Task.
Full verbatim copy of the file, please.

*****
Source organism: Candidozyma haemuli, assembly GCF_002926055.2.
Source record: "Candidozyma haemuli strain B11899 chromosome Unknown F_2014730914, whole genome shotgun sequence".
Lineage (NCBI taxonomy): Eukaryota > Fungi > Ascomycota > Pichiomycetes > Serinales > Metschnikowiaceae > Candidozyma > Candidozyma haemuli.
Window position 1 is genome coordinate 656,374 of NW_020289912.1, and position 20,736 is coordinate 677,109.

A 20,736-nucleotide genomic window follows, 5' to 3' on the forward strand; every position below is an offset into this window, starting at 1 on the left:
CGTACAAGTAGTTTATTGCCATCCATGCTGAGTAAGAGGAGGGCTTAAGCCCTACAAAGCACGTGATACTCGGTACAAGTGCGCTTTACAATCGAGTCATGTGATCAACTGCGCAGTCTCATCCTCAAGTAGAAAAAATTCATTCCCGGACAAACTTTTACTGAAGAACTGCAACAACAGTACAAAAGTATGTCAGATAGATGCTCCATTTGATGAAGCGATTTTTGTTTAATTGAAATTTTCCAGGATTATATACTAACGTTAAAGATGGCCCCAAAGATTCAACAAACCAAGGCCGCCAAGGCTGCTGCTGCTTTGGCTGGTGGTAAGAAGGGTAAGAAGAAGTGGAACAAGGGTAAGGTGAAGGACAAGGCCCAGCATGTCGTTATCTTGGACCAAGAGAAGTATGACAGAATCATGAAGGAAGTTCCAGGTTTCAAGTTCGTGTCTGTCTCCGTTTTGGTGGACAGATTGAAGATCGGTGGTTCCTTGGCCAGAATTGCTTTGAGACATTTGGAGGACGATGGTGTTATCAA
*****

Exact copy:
Source organism: Candidozyma haemuli, assembly GCF_002926055.2.
Source record: "Candidozyma haemuli strain B11899 chromosome Unknown F_2014730914, whole genome shotgun sequence".
Lineage (NCBI taxonomy): Eukaryota > Fungi > Ascomycota > Pichiomycetes > Serinales > Metschnikowiaceae > Candidozyma > Candidozyma haemuli.
Window position 1 is genome coordinate 656,374 of NW_020289912.1, and position 20,736 is coordinate 677,109.

A 20,736-nucleotide genomic window follows, 5' to 3' on the forward strand; every position below is an offset into this window, starting at 1 on the left:
CGTACAAGTAGTTTATTGCCATCCATGCTGAGTAAGAGGAGGGCTTAAGCCCTACAAAGCACGTGATACTCGGTACAAGTGCGCTTTACAATCGAGTCATGTGATCAACTGCGCAGTCTCATCCTCAAGTAGAAAAAATTCATTCCCGGACAAACTTTTACTGAAGAACTGCAACAACAGTACAAAAGTATGTCAGATAGATGCTCCATTTGATGAAGCGATTTTTGTTTAATTGAAATTTTCCAGGATTATATACTAACGTTAAAGATGGCCCCAAAGATTCAACAAACCAAGGCCGCCAAGGCTGCTGCTGCTTTGGCTGGTGGTAAGAAGGGTAAGAAGAAGTGGAACAAGGGTAAGGTGAAGGACAAGGCCCAGCATGTCGTTATCTTGGACCAAGAGAAGTATGACAGAATCATGAAGGAAGTTCCAGGTTTCAAGTTCGTGTCTGTCTCCGTTTTGGTGGACAGATTGAAGATCGGTGGTTCCTTGGCCAGAATTGCTTTGAGACATTTGGAGGACGATGGTGTTATCAA